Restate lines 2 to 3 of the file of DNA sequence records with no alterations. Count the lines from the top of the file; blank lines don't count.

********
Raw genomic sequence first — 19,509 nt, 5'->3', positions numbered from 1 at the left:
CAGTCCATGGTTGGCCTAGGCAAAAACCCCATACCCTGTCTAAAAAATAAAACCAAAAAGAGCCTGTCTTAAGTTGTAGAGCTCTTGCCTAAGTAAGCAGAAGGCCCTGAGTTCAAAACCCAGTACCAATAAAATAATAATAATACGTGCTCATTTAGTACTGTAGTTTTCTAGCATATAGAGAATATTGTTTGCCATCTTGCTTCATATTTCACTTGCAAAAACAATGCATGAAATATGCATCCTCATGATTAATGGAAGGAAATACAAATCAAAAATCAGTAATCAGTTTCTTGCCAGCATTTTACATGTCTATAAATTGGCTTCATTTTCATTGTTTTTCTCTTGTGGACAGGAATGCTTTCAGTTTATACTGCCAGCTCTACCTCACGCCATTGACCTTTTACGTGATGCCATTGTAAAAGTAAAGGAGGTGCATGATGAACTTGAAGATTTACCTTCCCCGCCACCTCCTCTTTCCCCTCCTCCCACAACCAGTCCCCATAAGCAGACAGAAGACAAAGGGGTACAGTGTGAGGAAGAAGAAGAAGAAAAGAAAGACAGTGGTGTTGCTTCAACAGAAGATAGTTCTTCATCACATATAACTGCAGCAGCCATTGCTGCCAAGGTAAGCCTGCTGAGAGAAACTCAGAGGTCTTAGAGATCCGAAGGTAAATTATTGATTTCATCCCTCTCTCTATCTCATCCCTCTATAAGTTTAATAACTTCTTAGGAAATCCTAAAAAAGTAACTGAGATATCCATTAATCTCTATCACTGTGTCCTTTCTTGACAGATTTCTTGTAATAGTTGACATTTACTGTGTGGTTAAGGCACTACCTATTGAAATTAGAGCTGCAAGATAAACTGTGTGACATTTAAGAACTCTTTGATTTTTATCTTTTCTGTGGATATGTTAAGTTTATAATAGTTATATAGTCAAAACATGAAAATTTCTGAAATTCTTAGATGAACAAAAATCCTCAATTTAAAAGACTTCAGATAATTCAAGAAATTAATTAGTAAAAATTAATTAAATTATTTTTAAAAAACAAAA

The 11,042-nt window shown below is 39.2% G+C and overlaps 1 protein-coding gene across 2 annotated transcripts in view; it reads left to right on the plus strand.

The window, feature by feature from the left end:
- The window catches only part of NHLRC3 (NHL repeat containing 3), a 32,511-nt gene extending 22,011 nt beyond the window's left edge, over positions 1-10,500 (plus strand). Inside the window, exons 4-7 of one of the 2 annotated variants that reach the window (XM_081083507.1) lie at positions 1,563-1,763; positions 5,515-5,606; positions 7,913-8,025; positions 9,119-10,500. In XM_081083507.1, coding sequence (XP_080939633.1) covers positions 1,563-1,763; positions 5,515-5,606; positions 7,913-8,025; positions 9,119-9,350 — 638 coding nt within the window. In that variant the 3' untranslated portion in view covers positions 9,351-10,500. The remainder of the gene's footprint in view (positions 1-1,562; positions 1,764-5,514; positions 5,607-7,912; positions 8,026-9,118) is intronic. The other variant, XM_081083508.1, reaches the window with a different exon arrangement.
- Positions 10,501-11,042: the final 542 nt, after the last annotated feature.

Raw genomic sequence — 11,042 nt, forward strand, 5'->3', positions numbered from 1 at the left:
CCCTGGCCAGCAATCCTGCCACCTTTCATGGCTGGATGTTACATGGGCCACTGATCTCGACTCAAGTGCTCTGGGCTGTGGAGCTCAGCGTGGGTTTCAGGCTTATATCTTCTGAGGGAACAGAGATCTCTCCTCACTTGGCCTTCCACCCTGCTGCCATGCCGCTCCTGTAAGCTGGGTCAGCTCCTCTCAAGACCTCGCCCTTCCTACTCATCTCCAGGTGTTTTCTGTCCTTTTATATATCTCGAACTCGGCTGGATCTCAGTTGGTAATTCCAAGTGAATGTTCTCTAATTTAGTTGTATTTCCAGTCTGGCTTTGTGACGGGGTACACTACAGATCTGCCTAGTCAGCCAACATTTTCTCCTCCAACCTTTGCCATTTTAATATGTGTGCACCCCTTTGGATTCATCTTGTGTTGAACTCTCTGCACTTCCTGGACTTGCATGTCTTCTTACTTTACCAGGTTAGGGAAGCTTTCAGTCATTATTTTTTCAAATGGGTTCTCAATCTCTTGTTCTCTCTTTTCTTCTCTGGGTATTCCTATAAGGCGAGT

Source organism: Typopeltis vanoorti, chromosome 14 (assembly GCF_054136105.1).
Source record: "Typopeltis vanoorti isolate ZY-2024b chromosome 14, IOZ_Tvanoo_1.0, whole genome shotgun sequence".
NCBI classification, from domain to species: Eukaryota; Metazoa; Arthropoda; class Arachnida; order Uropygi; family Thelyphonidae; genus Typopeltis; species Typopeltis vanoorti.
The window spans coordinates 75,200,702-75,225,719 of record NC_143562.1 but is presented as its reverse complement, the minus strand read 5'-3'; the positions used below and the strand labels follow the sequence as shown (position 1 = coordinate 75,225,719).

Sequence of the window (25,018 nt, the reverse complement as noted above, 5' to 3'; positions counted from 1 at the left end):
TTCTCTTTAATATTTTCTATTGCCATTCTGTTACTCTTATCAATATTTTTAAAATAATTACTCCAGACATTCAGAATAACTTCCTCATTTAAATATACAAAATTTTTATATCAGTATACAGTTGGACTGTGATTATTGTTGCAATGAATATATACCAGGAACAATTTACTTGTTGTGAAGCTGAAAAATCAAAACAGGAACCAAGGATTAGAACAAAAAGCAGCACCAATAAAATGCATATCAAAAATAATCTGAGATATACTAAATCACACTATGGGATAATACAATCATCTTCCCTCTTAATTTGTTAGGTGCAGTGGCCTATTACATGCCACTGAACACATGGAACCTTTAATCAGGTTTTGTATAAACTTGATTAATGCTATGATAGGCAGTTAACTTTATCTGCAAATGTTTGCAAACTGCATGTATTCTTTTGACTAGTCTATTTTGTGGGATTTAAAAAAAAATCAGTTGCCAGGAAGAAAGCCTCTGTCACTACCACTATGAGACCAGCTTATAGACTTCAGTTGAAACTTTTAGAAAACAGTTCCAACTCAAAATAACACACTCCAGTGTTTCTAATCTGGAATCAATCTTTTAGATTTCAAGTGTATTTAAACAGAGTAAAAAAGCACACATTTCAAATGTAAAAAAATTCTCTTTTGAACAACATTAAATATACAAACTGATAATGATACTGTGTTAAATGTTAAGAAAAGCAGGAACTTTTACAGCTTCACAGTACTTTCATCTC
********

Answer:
CAGTCCATGGTTGGCCTAGGCAAAAACCCCATACCCTGTCTAAAAAATAAAACCAAAAAGAGCCTGTCTTAAGTTGTAGAGCTCTTGCCTAAGTAAGCAGAAGGCCCTGAGTTCAAAACCCAGTACCAATAAAATAATAATAATACGTGCTCATTTAGTACTGTAGTTTTCTAGCATATAGAGAATATTGTTTGCCATCTTGCTTCATATTTCACTTGCAAAAACAATGCATGAAATATGCATCCTCATGATTAATGGAAGGAAATACAAATCAAAAATCAGTAATCAGTTTCTTGCCAGCATTTTACATGTCTATAAATTGGCTTCATTTTCATTGTTTTTCTCTTGTGGACAGGAATGCTTTCAGTTTATACTGCCAGCTCTACCTCACGCCATTGACCTTTTACGTGATGCCATTGTAAAAGTAAAGGAGGTGCATGATGAACTTGAAGATTTACCTTCCCCGCCACCTCCTCTTTCCCCTCCTCCCACAACCAGTCCCCATAAGCAGACAGAAGACAAAGGGGTACAGTGTGAGGAAGAAGAAGAAGAAAAGAAAGACAGTGGTGTTGCTTCAACAGAAGATAGTTCTTCATCACATATAACTGCAGCAGCCATTGCTGCCAAGGTAAGCCTGCTGAGAGAAACTCAGAGGTCTTAGAGATCCGAAGGTAAATTATTGATTTCATCCCTCTCTCTATCTCATCCCTCTATAAGTTTAATAACTTCTTAGGAAATCCTAAAAAAGTAACTGAGATATCCATTAATCTCTATCACTGTGTCCTTTCTTGACAGATTTCTTGTAATAGTTGACATTTACTGTGTGGTTAAGGCACTACCTATTGAAATTAGAGCTGCAAGATAAACTGTGTGACATTTAAGAACTCTTTGATTTTTATCTTTTCTGTGGATATGTTAAGTTTATAATAGTTATATAGTCAAAACATGAAAATTTCTGAAATTCTTAGATGAACAAAAATCCTCAATTTAAAAGACTTCAGATAATTCAAGAAATTAATTAGTAAAAATTAATTAAATTATTTTTAAAAAACAAAA

The 11,042-nt window shown below is 39.2% G+C and overlaps 1 protein-coding gene across 2 annotated transcripts in view; it reads left to right on the plus strand.